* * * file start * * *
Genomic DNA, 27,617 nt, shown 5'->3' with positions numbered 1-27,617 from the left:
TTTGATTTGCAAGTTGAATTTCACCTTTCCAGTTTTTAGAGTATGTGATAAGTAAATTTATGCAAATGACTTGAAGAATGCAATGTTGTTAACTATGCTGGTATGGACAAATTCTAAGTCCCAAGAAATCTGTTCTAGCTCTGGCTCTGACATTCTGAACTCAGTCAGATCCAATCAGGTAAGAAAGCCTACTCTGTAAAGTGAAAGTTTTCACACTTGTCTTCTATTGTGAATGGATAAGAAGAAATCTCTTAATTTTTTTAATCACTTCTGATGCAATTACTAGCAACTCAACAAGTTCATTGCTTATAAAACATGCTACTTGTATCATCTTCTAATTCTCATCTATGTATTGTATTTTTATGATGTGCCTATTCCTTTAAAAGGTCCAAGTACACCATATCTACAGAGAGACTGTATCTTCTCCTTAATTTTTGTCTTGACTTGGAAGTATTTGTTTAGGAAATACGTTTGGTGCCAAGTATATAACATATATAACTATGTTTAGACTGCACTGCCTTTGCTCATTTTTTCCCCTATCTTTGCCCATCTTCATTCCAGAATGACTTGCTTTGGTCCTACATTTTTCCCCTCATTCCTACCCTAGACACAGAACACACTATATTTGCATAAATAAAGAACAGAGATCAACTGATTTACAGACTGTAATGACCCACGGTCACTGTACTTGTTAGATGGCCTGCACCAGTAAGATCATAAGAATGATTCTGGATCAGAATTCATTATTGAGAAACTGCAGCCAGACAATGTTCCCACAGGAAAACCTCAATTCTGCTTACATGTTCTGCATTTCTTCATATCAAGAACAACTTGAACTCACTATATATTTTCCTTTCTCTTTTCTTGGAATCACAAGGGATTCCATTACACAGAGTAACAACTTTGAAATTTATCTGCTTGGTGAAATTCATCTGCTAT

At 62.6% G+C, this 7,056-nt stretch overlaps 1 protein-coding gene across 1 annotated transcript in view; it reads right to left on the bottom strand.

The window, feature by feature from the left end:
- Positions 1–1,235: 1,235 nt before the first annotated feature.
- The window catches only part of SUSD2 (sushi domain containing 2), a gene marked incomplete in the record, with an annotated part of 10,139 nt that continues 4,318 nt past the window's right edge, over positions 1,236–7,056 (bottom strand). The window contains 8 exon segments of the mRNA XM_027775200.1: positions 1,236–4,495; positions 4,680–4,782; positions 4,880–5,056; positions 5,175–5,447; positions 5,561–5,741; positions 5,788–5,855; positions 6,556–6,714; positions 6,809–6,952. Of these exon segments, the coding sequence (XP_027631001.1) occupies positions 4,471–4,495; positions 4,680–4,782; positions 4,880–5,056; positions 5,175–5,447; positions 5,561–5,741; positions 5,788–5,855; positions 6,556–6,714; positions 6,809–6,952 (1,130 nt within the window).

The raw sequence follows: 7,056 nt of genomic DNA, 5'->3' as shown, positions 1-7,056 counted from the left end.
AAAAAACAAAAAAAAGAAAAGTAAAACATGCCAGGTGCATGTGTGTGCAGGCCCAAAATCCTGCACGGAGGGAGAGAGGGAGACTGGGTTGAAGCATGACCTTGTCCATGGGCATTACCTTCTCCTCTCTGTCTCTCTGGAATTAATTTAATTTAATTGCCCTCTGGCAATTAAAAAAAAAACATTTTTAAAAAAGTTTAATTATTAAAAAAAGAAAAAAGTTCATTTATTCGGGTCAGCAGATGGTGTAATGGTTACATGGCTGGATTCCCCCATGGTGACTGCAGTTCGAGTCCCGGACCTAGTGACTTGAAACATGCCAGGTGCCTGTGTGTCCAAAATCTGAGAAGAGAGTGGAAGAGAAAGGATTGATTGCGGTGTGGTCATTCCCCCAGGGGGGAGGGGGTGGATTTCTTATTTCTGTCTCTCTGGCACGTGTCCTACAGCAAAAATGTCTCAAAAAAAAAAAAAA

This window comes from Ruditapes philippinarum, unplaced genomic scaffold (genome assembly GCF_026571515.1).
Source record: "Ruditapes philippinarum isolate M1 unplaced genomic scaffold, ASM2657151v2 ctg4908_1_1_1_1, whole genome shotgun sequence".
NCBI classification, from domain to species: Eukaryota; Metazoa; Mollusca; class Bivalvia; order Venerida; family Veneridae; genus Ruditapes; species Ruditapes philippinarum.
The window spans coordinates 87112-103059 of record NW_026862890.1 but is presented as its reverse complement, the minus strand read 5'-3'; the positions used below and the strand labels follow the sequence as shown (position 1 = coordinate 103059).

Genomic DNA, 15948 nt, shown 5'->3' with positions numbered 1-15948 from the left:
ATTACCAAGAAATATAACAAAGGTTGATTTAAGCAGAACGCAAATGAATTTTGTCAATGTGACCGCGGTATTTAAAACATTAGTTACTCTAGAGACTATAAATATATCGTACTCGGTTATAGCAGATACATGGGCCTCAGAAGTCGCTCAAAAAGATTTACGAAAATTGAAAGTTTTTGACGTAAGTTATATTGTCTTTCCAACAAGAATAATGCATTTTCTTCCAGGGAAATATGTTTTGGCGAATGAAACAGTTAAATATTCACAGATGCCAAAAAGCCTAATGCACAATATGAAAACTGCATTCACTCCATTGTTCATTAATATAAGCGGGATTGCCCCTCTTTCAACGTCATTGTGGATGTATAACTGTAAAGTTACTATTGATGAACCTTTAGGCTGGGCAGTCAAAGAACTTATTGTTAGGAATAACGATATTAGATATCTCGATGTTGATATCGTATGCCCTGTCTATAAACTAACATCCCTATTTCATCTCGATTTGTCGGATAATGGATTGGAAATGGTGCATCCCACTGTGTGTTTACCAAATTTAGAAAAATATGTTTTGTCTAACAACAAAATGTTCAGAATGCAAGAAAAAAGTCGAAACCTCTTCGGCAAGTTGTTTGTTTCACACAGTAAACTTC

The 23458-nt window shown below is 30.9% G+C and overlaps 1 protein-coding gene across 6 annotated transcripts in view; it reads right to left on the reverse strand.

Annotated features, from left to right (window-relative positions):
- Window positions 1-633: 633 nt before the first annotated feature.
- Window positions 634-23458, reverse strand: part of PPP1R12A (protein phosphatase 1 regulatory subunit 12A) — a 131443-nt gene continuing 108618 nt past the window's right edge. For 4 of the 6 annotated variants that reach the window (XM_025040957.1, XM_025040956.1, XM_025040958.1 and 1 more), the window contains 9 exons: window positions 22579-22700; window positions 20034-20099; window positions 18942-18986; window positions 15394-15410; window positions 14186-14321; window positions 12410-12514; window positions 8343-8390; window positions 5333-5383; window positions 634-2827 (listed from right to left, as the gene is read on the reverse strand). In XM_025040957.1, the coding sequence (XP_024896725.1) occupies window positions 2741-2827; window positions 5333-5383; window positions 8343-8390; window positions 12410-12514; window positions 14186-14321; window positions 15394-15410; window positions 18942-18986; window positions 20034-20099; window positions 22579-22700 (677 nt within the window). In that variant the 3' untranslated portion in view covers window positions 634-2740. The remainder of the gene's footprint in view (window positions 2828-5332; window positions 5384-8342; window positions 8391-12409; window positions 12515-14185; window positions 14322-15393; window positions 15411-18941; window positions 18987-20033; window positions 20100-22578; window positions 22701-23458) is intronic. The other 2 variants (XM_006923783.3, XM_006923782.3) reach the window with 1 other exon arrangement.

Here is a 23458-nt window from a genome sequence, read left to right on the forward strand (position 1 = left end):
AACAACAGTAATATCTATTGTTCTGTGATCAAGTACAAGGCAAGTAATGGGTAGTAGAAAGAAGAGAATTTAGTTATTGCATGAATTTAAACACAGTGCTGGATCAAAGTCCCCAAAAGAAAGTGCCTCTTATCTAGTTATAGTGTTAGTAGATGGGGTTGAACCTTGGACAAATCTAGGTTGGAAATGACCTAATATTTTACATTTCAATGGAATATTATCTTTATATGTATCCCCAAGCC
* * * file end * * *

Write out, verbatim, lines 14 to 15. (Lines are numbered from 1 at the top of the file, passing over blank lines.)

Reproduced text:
ATTACCAAGAAATATAACAAAGGTTGATTTAAGCAGAACGCAAATGAATTTTGTCAATGTGACCGCGGTATTTAAAACATTAGTTACTCTAGAGACTATAAATATATCGTACTCGGTTATAGCAGATACATGGGCCTCAGAAGTCGCTCAAAAAGATTTACGAAAATTGAAAGTTTTTGACGTAAGTTATATTGTCTTTCCAACAAGAATAATGCATTTTCTTCCAGGGAAATATGTTTTGGCGAATGAAACAGTTAAATATTCACAGATGCCAAAAAGCCTAATGCACAATATGAAAACTGCATTCACTCCATTGTTCATTAATATAAGCGGGATTGCCCCTCTTTCAACGTCATTGTGGATGTATAACTGTAAAGTTACTATTGATGAACCTTTAGGCTGGGCAGTCAAAGAACTTATTGTTAGGAATAACGATATTAGATATCTCGATGTTGATATCGTATGCCCTGTCTATAAACTAACATCCCTATTTCATCTCGATTTGTCGGATAATGGATTGGAAATGGTGCATCCCACTGTGTGTTTACCAAATTTAGAAAAATATGTTTTGTCTAACAACAAAATGTTCAGAATGCAAGAAAAAAGTCGAAACCTCTTCGGCAAGTTGTTTGTTTCACACAGTAAACTTC

The 23458-nt window shown below is 30.9% G+C and overlaps 1 protein-coding gene across 6 annotated transcripts in view; it reads right to left on the reverse strand.